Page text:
Meg Debski, Psychologist | Body Mind Soul Natural Therapy Centre

33 Gladstone St - Moonee Ponds 3039 | Tel. 03 9372 9511

Body Mind Soul Natural Therapy Centre, 33 Gladstone Street, Moonee Ponds 3039


Individual Counselling

Can I make an appointment without a referral?

You do not need a referral for any of our services. A referral and mental health care plan is required if you wish to claim a rebate through Medicare. You will also need a confirmation that psychology services have been approved if you would like to claim through TAC or Workcare.

When should people seek individual counselling?

Everyone experiences times in their lives where they feel that they are not managing things as well as they could be. There are also times when your difficulties, emotions or choices feel so overwhelming that they can be hard to cope with on your own. Counselling can be of great benefit during these times. Counselling can guide and support you through difficult decisions and emotions and provide you with skills and strategies that help you establish a deeper understanding of yourself and help you manage your life in a more balanced and effective manner.
Individual Counselling can help you to:
  • Explore and increase your understanding of longstanding issues
  • Change unhealthy patterns and behaviours
  • Deal with grief, loss and trauma
  • Overcome feelings of anxiety and fear
  • Manage depression
  • Manage chronic pain
  • Deal with chronic illness and stressful life events
  • Resolve stress and conflict at home and work
Individual counselling is not confined to helping you address difficulties in your life. It can also provide opportunities for personal growth by helping you to:
  • Increase self esteem and confidence
  • Enhance personal relationships
  • Bring out your creativity and self-expression
  • Learn to assert your own needs
  • Renew a sense of purpose in your life
  • Feel happier within yourself
- What happens in therapy?
- How many sessions will it take?

What happens in therapy?

Consultations with a psychologist usually last 50 minutes (plus 10 minutes at the end of the session for the psychologist to make notes). Working with a psychologist usually involves a period of assessment followed by a period of treatment. The length of time taken to complete the 'therapy process' is different depending upon the type of problem. This will be discussed with you.
Psychological therapy is a two way process which centres on moving towards specific goals. The first session is about understanding your current difficulties and agreeing on treatment targets with your therapist. For example you may want to overcome feelings of sadness and a lack of enjoyment related to depression. Perhaps you would like to feel in control of your life rather than be consumed by worry. It can be helpful to think about your expectations from therapy and raise any concerns that you have with your therapist.
Research shows that therapy works best when you attend regularly and give some thought to what you want to discuss during each session. You will usually be asked to practice skills and strategies between sessions. People who do this generally get more out of therapy.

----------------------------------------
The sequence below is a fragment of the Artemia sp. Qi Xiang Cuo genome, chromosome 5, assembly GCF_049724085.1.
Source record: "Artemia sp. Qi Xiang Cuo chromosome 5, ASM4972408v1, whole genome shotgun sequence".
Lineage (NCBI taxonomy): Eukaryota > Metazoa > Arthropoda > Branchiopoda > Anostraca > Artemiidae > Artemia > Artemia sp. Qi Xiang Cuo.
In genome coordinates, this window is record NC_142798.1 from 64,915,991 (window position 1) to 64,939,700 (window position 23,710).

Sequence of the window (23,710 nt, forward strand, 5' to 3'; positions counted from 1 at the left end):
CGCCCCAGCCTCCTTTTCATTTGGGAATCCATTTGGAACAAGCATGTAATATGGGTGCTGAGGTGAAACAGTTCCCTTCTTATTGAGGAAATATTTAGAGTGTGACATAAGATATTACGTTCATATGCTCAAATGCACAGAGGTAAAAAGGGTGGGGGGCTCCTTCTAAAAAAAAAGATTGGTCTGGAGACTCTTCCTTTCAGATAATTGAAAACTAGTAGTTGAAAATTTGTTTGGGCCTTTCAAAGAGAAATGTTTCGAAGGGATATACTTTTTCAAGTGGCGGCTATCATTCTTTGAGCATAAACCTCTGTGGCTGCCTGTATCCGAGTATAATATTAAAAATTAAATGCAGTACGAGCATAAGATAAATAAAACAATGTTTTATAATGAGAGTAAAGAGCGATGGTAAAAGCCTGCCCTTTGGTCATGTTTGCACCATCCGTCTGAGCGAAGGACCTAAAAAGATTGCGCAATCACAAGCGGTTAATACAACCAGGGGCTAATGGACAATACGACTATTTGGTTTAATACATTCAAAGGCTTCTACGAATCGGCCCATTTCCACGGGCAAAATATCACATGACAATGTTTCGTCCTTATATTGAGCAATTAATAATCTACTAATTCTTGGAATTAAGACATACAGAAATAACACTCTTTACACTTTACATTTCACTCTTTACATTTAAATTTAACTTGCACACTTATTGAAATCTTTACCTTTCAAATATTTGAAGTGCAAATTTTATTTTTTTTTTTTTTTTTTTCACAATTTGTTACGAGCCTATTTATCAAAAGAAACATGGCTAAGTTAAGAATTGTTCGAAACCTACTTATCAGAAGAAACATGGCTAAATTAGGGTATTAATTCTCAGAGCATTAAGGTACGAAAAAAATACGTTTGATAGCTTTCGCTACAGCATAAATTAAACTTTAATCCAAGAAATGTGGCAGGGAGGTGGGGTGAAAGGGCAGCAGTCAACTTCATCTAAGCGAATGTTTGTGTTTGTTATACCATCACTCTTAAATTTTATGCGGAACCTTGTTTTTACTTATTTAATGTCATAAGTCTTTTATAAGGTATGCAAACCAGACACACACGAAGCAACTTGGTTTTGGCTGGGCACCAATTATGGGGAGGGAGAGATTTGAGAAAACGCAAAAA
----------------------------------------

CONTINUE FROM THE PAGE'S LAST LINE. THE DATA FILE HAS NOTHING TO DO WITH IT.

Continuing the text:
How many sessions will it take?

It is very difficult to prescribe the exact number of sessions that someone may require. Some people come for one session to talk through something on their mind, while others continue to see a psychologist for a number of years, preferring to work on their emotional development on a long-term basis. And of course most people fit somewhere in between. For the most common problems (i.e. depression and anxiety) it is usual for most people to attend between 6 and 20 sessions.

Relationship Counselling

When should people seek relationship counselling?

People often seek relationship counselling for one of two reasons, either they want to:
  • address complex relationship difficulties or
  • enhance a relationship that feels like it has gone stale
Relationship Difficulties 
All relationships will experience difficulties from time to time; it is part of sharing your life with another person. How you handle your difficulties will determine if you create a relationship that works or one that doesn't. Sometimes the issues feel so complex, or the feelings are so painful or confusing, that you are unable to work through them without support. During these times, relationship counselling can be of great value. It is important to realise that between two people there will be differences in ideas and expectations, there can also be conflict and strong expression of feelings. Being able to handle conflict and deal with differences is important in establishing and maintaining healthy relationships. Relationship counselling can play an active role in this process.
Enhancing Relationships
At times you might find that, even though there are no explicit difficulties in your relationship, it is no longer providing you with the feelings of intimacy and togetherness you had when it began. Creating positive, fulfilling relationships requires a conscious acknowledgement of the importance of the relationship and a commitment to making its nurturance and enhancement a priority in your lives. Relationship counselling can guide this process and assist by providing, skills, strategies and communication techniques that enhance understanding and togetherness. 
- What should I do if I want to come but my partner is not ready to come to relationship counselling?
- I am worried that my partner will dominate the session?
- I'm coming because my partner wants me to but I'm worried about my partner and the psychologist ganging up on me?

What should I do if I want to come but my partner is not ready to come to relationship counselling?

Sometimes it can be helpful to come on your own first. This shows that you value the relationship and are willing to willing to work on it. Therapy addressing a couple's issue is always better when both partners are able to contribute to the session, however, many people find that while they are waiting for their partner to be ready, their relationship is further deteriorating.
Attending on your own and bringing new skills and approaches to your interactions with your partner can contribute to a shift in dynamics. If your partner does want to attend relationship counselling with you in the future, it is usually advised that they have one or two sessions with the psychologist on their own at first. This allows them to feel heard and understood before the couple's sessions begin. Otherwise you can be referred, as a couple, to a new psychologist.

I am worried that my partner will dominate the session?